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EPA Selects Wilmington Area for High-Tech Land-Use Pilot Program

Release Date: 8/30/2000
Contact Information: Donna Heron, 215-814-5113

Donna Heron, 215-814-5113

WILMINGTON – During the 2000 Republican Convention, the Philadelphia Police Department used high-tech mapping software to devise their security plan – software that provided intricate detail of every foot of the City of Brotherly Love.

With the help of EPA’s new Smart Growth INDEX, the Wilmington Area Planning Council (WILMAPCO) will soon be using a similar high-tech approach in its land use planning to forecast future growth in New Castle County, Del. and Cecil County, Md.

How much more air pollution will be caused by developing a tract of land as a shopping center rather than as an office building? Which scenario will require additional infrastructure (transportation, sewer, water)? How would the public transportation system be effected by promoting transit-oriented development?

These are just some of the questions WILMAPCO will be able to answer after implementing the Smart Growth INDEX, a program developed in 1998 for the U.S. Environmental Protection Agency by Criterion Planners/Engineers, Inc. (with Fehr & Peers Association), Portland, Ore.

"EPA is interested in providing communities with tools to help them evaluate the environmental impacts decisions they make. INDEX is just one way to help communities do this in a quantifiable fashion," EPA Regional Administrator Bradley Campbell said in announcing the pilot program in the mid-Atlantic region.

After volumes of data on population, housing units, vehicle miles traveled, employment, natural environment, and infrastructure, is entered, the Smart Growth INDEX will allow planners to easily compare and evaluate various alternative growth scenarios. And WILMAPCO will be able to produce these new possibilities inhouse without the delay involved in relying on outside contractors.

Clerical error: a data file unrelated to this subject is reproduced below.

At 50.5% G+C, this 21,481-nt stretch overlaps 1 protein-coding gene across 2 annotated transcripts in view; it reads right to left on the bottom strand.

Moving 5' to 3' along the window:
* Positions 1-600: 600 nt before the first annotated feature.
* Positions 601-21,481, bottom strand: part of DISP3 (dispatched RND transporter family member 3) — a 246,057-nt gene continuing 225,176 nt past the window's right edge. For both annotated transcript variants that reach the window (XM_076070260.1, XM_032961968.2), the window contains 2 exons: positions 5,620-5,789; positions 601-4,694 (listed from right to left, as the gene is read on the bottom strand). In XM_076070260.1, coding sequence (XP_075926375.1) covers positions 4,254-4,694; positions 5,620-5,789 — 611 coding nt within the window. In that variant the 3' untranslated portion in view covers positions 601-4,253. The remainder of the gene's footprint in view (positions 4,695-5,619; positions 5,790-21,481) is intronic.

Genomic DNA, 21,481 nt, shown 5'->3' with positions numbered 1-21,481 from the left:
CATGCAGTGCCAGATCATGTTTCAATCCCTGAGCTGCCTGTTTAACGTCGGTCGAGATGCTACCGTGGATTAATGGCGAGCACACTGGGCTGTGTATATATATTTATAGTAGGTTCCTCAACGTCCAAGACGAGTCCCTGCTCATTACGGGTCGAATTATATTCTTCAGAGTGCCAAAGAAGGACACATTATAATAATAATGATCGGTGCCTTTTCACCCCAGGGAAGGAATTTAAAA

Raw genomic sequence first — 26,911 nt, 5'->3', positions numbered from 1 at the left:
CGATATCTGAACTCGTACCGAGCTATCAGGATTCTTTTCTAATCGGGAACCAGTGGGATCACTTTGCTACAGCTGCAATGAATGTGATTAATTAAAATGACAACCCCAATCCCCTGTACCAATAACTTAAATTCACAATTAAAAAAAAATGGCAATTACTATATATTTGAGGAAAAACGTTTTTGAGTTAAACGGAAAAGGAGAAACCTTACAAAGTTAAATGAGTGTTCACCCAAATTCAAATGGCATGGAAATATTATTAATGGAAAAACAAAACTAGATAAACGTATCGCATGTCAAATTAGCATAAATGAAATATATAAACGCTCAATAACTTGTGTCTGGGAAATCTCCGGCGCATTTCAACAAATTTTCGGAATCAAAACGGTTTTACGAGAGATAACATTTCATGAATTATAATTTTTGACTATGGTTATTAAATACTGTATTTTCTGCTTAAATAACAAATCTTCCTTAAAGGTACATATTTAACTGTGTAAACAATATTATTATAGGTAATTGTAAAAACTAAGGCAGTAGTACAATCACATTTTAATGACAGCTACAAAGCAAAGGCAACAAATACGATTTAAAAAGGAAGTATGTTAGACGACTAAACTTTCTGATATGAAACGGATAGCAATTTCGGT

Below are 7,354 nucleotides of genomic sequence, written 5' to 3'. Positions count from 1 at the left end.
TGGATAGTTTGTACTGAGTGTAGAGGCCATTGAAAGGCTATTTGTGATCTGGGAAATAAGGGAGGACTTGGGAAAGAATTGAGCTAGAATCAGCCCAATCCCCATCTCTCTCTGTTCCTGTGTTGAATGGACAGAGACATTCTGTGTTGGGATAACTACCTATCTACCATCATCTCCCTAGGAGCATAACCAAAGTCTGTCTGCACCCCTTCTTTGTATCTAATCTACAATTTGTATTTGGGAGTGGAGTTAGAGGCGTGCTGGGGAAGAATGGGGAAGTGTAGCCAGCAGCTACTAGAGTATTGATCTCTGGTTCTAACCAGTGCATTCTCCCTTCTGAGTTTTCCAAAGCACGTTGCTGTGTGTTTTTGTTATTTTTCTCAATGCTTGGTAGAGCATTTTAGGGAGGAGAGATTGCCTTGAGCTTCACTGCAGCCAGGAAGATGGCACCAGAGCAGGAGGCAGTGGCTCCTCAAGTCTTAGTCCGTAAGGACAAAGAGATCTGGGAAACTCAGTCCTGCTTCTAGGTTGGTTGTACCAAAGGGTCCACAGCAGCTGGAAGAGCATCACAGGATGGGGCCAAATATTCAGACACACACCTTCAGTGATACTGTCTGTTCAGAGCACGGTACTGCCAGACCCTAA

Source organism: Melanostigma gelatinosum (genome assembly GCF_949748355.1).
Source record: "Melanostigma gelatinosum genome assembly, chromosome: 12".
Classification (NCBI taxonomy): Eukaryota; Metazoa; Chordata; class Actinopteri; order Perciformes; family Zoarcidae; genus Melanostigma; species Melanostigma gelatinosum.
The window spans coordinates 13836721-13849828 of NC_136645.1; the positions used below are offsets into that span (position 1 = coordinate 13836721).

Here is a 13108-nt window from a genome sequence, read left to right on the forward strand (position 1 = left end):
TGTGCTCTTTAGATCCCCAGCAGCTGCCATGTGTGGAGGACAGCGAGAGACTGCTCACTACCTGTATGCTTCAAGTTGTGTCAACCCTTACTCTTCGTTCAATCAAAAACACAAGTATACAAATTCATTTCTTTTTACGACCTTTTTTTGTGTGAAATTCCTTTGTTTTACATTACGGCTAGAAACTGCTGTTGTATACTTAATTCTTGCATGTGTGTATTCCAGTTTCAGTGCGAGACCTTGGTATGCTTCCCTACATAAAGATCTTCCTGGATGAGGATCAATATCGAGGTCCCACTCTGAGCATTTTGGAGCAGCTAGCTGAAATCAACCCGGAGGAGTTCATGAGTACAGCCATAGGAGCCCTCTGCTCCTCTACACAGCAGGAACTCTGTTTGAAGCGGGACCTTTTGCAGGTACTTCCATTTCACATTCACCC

WILMAPCO is particularly interested in evaluating various alternative development scenarios for Wilmington’s brownfields sites estimated to be about 1,750 acres of vacant, abandoned, under-used and contaminated properties in the city. The communities adjacent to these brownfields areas are comprised of low-to-moderate income families experiencing higher than average unemployment. Poverty rates in these areas range from 12 to 66 percent, and unemployment ranges from six to 20 percent.

Specific locations designated for evaluation include: Northeast Wilmington – bounded by Brandywine River, Market Street, Wilmington city limits, and Northeast Boulevard; South Wilmington – bounded by the Christina River, Wilmington city limits, and New Castle Avenue; and the 7th Street Peninsula.

"This Smart Growth INDEX model will provide WILMAPCO and its member agencies the opportunity to better understand the crucial land use and transportation link from a truly regional perspective," said DelDOT Secretary and WILMAPCO Chairperson Anne P. Canby.

The Smart Growth INDEX is provided to WILMAPCO as part of a pilot program that is scheduled to be completed within one year.